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Is the success of a literary festival directly proportional to how picturesque its location is? If Jaipur and Kovalam are any indication of the truth of this, then it’s fair to say that Mountain Echoes, the literary festival inaugurated last May in Thimphu and Paro by the India Bhutan Foundation, will one day be the most popular of them all.

“Let me quote William Blake to you," Namita Gokhale, festival director of Mountain Echoes, says. “‘Great things are done when men and mountains meet / This is not done by jostling in the street.’" In the Himalayan fastness of the world’s newest democracy, a land so beautiful that colonialists once speculated it was the mythical Shangri-La, humans may dream at least as grandly as the landscape.

Landscape: The second Mountain Echoes fest will unfold in Thimphu. Thinkstock

Pavan Varma, India’s ambassador to Bhutan, says he thought of a literary festival as a way to bring the two countries culturally closer. “We have such close political and economic relations," he says. “But the embrace has not always allowed for closer people-to-people contact. And Indians did come all the way to attend, just as ordinary Bhutanese showed up in large numbers."

The Queen Mother may be one of Bhutan’s most high-profile writers, thanks to her Bhutan memoir, Treasures of the Thunder Dragon, but young writers such as Sonam Kinga (a member of Bhutan’s parliament), who translated the 18th century poem Gaylong Sumdar Tashi from Dzongkha to English, are increasingly better known in India, thanks to appearances at the Jaipur Literature Festival and elsewhere. The novelist Kunzang Choden, whose 2005 novel The Circle of Karma was published to international acclaim, remains a star attraction. Both Kinga and Choden will return to the festival this year.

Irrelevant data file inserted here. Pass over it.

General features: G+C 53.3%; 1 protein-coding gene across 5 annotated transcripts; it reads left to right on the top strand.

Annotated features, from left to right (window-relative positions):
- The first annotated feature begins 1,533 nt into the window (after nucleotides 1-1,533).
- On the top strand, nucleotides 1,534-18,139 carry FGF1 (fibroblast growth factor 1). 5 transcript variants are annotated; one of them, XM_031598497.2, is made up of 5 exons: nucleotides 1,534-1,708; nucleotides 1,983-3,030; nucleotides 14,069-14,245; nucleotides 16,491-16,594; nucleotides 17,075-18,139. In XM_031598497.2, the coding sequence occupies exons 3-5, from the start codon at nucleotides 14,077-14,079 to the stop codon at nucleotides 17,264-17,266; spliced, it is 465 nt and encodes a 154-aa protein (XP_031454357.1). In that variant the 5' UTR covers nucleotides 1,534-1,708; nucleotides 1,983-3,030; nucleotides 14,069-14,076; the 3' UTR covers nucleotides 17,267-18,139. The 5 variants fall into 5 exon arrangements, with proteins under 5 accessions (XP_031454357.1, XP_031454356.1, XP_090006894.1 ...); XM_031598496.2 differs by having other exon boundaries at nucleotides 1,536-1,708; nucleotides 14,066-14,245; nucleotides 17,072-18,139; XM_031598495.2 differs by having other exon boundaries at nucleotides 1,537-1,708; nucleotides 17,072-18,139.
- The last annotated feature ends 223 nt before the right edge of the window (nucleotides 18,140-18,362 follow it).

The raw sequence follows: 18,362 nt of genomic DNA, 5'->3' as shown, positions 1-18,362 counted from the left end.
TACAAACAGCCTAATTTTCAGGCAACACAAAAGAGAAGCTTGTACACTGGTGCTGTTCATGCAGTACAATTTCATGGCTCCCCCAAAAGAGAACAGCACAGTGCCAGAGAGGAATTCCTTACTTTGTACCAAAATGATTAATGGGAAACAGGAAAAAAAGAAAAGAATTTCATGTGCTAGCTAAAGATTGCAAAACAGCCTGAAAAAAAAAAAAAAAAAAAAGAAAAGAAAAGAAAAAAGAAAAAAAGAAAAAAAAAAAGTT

The human themes of novels like Choden’s are universal, as Gokhale notes, but it’s impossible for a festival of this nature not to speak to the specific culture that surrounds it. Last year’s festival had extensive sessions on the poetic and mythical traditions of Bhutan. “The location is programmed into the consciousness of the festival in some ways," Gokhale says. “There is an awareness of a Bhutanese model of life. There is a strong sense of the environment—and Bhutan is far ahead of the rest of the world when it comes to environmentalism—and conservation," says Gokhale.

But the Indian brigade at Mountain Echoes represents a different sort of glamour. Among others, this year will feature a range of writers, from Shobhaa De (in conversation with Malashri Lal and Lily Wangchhuk), to Javed Akhtar and Imtiaz Ali, and Samit Basu and Indrajit Hazra.

“I think there are going to be a lot of laughs at that one," Gokhale says about the last. “It’s a young festival, with a very young air—that, I think, is its essential vibe."

Sessions to watch

The highlights of this year’s festival

•‘Tagore: A Tribute’ (20 May, 5.55pm): Gulzar reads his selections of Tagore poetry

•‘Stories of Earth and Sky: Folk Tales and Contemporary Themes’ (21 May, 2.30pm):

With Dasho Kinley Dorji, Lingchen Jurmey Dorji, Karma Singye Dorji and Tshering Tashi

•Concert (21 May, 7pm): The Vivek Rajagopalan Quartet

•Duet (23 May, 12.30pm):Kunzang Choden in conversation with Anita Roy

•‘Dawn of the Digital Age—Social Media and the New Bhutan’ (23 May, 4.15pm): With Tshering Tobgay, Gopilal Acharya, David Davidar and John Elliott

Mountain Echoes will take place from 20-24 May in Thimphu, Bhutan. For the complete schedule and travel packages, log on

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